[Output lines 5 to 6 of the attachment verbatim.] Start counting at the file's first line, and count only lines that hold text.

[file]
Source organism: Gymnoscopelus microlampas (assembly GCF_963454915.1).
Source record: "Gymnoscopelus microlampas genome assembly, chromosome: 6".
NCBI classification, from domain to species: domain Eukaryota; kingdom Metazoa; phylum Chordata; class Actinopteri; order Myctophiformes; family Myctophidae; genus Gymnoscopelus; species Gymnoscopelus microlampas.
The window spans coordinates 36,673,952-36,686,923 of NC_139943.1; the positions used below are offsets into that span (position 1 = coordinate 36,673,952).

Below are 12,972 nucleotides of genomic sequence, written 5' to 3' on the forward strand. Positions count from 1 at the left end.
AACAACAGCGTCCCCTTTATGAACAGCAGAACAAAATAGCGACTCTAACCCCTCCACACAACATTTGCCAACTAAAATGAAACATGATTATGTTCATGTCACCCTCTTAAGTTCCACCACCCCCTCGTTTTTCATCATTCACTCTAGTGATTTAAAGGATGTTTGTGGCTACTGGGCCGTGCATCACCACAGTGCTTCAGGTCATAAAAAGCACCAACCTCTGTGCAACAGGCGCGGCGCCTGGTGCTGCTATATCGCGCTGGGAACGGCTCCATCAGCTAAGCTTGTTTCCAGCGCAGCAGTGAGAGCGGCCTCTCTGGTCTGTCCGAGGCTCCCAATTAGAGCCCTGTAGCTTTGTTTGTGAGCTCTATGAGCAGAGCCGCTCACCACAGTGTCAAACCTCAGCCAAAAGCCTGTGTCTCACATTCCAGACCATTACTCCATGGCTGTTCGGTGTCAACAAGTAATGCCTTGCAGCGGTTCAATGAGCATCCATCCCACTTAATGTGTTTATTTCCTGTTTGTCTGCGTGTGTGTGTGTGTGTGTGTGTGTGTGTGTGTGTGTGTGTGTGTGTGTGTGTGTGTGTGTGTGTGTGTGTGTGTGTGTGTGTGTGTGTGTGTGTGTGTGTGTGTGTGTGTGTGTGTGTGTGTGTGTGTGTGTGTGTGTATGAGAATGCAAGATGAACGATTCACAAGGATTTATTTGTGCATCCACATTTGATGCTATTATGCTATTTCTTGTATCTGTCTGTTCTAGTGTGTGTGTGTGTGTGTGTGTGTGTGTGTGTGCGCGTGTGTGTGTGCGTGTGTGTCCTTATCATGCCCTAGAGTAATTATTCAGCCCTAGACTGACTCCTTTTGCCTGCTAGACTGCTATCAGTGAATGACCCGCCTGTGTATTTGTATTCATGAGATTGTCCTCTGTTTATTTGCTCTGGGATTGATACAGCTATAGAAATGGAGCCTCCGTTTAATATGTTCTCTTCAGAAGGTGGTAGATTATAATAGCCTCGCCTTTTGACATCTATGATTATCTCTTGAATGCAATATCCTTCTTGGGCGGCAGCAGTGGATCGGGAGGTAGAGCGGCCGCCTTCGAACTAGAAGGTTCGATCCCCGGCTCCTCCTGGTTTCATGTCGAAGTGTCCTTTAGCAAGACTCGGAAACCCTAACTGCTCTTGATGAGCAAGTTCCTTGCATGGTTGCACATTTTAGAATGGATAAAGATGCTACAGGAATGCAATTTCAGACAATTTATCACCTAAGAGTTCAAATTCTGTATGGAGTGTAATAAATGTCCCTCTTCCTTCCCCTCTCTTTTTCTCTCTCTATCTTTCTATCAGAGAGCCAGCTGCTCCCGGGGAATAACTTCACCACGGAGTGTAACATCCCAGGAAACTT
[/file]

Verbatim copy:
Below are 12,972 nucleotides of genomic sequence, written 5' to 3' on the forward strand. Positions count from 1 at the left end.
AACAACAGCGTCCCCTTTATGAACAGCAGAACAAAATAGCGACTCTAACCCCTCCACACAACATTTGCCAACTAAAATGAAACATGATTATGTTCATGTCACCCTCTTAAGTTCCACCACCCCCTCGTTTTTCATCATTCACTCTAGTGATTTAAAGGATGTTTGTGGCTACTGGGCCGTGCATCACCACAGTGCTTCAGGTCATAAAAAGCACCAACCTCTGTGCAACAGGCGCGGCGCCTGGTGCTGCTATATCGCGCTGGGAACGGCTCCATCAGCTAAGCTTGTTTCCAGCGCAGCAGTGAGAGCGGCCTCTCTGGTCTGTCCGAGGCTCCCAATTAGAGCCCTGTAGCTTTGTTTGTGAGCTCTATGAGCAGAGCCGCTCACCACAGTGTCAAACCTCAGCCAAAAGCCTGTGTCTCACATTCCAGACCATTACTCCATGGCTGTTCGGTGTCAACAAGTAATGCCTTGCAGCGGTTCAATGAGCATCCATCCCACTTAATGTGTTTATTTCCTGTTTGTCTGCGTGTGTGTGTGTGTGTGTGTGTGTGTGTGTGTGTGTGTGTGTGTGTGTGTGTGTGTGTGTGTGTGTGTGTGTGTGTGTGTGTGTGTGTGTGTGTGTGTGTGTGTGTGTGTGTGTGTGTGTGTGTGTGTGTGTGTGTGTATGAGAATGCAAGATGAACGATTCACAAGGATTTATTTGTGCATCCACATTTGATGCTATTATGCTATTTCTTGTATCTGTCTGTTCTAGTGTGTGTGTGTGTGTGTGTGTGTGTGTGTGTGCGCGTGTGTGTGTGCGTGTGTGTCCTTATCATGCCCTAGAGTAATTATTCAGCCCTAGACTGACTCCTTTTGCCTGCTAGACTGCTATCAGTGAATGACCCGCCTGTGTATTTGTATTCATGAGATTGTCCTCTGTTTATTTGCTCTGGGATTGATACAGCTATAGAAATGGAGCCTCCGTTTAATATGTTCTCTTCAGAAGGTGGTAGATTATAATAGCCTCGCCTTTTGACATCTATGATTATCTCTTGAATGCAATATCCTTCTTGGGCGGCAGCAGTGGATCGGGAGGTAGAGCGGCCGCCTTCGAACTAGAAGGTTCGATCCCCGGCTCCTCCTGGTTTCATGTCGAAGTGTCCTTTAGCAAGACTCGGAAACCCTAACTGCTCTTGATGAGCAAGTTCCTTGCATGGTTGCACATTTTAGAATGGATAAAGATGCTACAGGAATGCAATTTCAGACAATTTATCACCTAAGAGTTCAAATTCTGTATGGAGTGTAATAAATGTCCCTCTTCCTTCCCCTCTCTTTTTCTCTCTCTATCTTTCTATCAGAGAGCCAGCTGCTCCCGGGGAATAACTTCACCACGGAGTGTAACATCCCAGGAAACTT